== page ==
|Teaching and whole school strategies||Cost £||Targeted approaches||Cost £||Wider strategies||Cost £|
|Teacher Tuition||13200||CAT Testing (Year 7)||2766.75||Academic and Pastoral appointment||11700|
|Learning Mentor Tuition||550||National Tutoring Programme (KS3)||10000||New Laptops||45900|
|Specialist Online Maths Tuition||1920|
Pupil Premium Strategy Statement
|School Name||Horsforth School|
|Pupils in school||1440|
|Proportion of disadvantaged pupils||17.00%|
|Pupil premium allocation this academic year||£172,689.00|
|Academic year or years covered by statement||2020-2021|
|Statement authorised by||P. Bell|
|Pupil premium lead||O. Watkins|
|Trustee lead||H. Shearer|
Disadvantaged Pupil Performance Overview for Last Academic Year *no exams sat
|Percentage of Grade 5+ in English and maths||45.70%|
Strategy Aims for Disadvantaged Pupils
|Progress 8||Achieve a P8 of = 0.00 or better; to substantially beat the national average for disadvantaged students of P8 = -0.45 (2019)||01/09/21|
|Attainment 8||Achieve national average for attainment for all pupils A8 = 36.7 (2019)||01/09/21|
|Percentage of Grade 5+ in English and maths||Equal or better English and maths 5+ scores for national average disadvantaged students (24.7% 2019)||01/09/21|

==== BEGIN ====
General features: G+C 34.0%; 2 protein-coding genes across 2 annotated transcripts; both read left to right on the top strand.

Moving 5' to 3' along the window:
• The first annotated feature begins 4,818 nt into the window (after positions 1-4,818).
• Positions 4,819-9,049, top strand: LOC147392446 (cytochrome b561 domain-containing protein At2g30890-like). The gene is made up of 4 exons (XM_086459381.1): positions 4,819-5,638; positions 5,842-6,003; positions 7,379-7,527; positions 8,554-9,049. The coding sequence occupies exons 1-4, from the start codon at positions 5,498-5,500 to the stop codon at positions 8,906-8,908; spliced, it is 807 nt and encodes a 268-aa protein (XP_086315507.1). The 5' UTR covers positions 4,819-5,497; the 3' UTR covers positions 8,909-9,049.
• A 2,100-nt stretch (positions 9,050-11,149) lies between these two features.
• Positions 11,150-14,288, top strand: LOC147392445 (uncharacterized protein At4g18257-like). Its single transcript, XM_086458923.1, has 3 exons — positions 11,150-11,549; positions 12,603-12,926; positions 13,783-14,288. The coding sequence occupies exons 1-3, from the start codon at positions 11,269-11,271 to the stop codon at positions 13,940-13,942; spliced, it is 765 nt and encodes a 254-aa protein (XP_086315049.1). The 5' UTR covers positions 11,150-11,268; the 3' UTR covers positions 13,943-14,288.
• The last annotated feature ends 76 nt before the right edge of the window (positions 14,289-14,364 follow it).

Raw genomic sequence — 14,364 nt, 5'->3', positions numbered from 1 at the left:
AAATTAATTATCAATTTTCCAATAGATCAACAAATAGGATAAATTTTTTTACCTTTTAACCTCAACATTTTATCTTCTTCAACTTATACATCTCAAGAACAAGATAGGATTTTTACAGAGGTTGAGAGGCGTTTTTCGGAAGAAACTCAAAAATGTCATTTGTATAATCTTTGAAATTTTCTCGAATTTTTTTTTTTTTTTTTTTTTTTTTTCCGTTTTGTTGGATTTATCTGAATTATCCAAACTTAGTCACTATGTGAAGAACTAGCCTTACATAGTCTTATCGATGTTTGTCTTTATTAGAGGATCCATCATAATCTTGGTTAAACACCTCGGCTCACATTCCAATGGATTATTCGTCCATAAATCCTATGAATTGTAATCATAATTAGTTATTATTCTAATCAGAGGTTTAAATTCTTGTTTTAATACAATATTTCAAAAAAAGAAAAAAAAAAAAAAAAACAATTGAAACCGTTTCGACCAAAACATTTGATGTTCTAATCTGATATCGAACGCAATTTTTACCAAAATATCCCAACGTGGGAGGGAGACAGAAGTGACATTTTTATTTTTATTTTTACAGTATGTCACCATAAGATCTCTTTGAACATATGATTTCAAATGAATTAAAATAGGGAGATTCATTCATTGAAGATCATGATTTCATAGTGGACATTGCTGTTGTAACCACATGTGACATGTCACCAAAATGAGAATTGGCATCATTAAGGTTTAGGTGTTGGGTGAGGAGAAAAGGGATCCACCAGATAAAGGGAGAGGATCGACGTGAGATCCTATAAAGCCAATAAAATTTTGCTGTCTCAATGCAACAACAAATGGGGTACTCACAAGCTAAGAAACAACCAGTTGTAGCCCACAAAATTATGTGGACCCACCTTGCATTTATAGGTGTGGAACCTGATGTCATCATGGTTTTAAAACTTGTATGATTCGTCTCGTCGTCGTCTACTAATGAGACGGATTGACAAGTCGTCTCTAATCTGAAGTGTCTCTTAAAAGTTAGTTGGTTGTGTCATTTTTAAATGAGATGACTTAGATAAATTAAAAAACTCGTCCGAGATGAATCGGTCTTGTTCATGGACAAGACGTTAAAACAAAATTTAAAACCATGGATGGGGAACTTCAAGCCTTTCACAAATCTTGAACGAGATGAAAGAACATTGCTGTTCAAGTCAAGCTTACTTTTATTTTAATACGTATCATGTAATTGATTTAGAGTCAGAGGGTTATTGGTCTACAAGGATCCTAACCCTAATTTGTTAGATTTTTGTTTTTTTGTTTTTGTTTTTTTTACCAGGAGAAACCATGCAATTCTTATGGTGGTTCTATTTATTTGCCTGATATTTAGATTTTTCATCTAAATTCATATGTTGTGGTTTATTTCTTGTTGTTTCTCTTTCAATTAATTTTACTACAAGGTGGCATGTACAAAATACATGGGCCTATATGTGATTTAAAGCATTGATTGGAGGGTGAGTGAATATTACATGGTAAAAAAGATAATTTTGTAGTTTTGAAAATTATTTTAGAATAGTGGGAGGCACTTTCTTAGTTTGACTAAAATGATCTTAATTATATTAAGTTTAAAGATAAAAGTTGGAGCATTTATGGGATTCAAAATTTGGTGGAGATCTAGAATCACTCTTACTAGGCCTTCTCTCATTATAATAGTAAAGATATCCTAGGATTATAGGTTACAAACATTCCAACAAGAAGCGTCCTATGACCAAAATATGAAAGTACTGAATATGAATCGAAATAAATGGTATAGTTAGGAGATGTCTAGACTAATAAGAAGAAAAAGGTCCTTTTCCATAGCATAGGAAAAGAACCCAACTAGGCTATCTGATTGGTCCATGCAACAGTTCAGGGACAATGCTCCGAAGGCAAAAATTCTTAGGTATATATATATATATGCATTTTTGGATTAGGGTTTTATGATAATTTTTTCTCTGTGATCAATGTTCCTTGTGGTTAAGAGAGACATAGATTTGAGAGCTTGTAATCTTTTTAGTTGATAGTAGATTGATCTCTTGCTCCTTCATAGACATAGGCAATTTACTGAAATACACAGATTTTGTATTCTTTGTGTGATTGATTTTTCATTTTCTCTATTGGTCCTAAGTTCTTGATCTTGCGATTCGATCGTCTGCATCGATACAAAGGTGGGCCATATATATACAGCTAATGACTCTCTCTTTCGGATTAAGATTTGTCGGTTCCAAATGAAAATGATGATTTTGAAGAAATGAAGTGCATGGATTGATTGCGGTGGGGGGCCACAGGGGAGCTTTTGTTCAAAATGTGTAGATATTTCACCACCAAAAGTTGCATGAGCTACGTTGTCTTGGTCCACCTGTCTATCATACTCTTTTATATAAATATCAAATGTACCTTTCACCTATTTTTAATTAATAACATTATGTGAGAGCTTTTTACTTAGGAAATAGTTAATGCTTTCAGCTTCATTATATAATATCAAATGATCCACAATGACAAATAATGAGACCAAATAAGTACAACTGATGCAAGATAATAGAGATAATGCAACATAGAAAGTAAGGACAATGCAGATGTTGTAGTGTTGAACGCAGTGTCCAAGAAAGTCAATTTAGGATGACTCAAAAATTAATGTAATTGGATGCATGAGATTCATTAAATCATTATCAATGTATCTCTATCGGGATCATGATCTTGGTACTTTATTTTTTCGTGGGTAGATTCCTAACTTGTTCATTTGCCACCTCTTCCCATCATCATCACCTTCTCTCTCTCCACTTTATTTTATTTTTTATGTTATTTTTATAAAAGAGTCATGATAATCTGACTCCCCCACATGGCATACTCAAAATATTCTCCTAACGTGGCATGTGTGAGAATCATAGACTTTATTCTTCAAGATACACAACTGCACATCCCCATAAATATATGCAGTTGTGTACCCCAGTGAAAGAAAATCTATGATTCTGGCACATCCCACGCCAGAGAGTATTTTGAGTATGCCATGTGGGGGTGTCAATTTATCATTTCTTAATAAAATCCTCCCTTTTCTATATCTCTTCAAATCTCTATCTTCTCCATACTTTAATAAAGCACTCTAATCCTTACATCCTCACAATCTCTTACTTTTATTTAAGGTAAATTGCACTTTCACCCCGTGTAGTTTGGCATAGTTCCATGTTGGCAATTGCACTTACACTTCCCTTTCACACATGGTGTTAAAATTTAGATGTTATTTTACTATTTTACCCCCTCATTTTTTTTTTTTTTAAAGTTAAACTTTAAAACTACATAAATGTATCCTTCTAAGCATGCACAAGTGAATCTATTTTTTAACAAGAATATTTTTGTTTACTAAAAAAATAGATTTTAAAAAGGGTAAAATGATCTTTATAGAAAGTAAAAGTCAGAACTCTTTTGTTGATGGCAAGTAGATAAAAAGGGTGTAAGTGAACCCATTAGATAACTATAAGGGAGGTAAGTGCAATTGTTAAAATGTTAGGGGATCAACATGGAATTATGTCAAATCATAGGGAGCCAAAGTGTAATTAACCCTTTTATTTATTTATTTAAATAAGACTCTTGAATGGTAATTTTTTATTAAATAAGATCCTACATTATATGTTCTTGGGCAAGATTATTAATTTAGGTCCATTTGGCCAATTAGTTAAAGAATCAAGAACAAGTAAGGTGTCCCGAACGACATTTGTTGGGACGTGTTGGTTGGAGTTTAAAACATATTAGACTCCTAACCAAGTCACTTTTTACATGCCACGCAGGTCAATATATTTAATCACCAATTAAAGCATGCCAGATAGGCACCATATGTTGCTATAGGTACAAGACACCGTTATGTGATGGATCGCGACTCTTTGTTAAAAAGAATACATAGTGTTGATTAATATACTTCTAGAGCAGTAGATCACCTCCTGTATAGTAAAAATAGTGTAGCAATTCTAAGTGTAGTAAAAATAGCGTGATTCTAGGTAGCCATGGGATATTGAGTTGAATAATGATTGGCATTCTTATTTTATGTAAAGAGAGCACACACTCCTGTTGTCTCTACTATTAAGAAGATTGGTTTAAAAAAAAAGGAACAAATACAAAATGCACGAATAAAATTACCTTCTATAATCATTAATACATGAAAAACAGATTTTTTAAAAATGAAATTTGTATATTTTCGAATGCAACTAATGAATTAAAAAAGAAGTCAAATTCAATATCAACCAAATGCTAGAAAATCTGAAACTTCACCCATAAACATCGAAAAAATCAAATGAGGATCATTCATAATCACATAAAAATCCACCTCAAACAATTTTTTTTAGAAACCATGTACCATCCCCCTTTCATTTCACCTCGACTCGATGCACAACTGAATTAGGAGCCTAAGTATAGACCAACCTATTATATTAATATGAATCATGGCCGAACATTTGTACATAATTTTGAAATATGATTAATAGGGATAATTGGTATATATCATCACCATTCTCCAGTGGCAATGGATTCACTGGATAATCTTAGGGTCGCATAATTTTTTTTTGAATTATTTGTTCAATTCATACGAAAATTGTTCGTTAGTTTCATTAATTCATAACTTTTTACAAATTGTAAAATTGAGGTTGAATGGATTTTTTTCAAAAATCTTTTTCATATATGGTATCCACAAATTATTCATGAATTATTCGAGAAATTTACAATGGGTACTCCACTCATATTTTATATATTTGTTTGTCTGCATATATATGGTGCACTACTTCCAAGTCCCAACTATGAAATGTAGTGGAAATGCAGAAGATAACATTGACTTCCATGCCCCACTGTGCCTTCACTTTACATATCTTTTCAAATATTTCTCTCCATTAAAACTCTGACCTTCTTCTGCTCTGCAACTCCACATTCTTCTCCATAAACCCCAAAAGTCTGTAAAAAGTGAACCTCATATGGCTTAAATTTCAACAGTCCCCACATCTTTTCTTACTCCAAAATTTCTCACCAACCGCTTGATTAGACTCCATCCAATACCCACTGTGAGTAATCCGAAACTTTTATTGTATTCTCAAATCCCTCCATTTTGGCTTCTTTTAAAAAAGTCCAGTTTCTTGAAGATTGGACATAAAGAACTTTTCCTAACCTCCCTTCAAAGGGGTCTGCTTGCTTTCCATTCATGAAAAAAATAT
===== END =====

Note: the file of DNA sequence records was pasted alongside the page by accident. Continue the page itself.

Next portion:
|Other||PP attendance to be the same or better than the disadvantaged national average (92.08% 2019)||01/09/21|
|Ebacc entry||Equal or better than the average disadvantaged A8 score of 3.8 (2019)||01/09/21|
Teaching Priorities for Current Academic Year
|Priority 1||Retrieval Practice linked to AFL|
|Priority 2||Literacy focus whole school|
|Barriers to learning these priorities address||Improving the level of high quality teaching in every classroom improves the learning of every student|
Targeted Academic Support for Current Academic Year
|Priority 1||National Tutoring Programme – aimed at helping disadvantaged students close the GAP following National lock-down.|
|Priority 2||PP Mentoring scheme|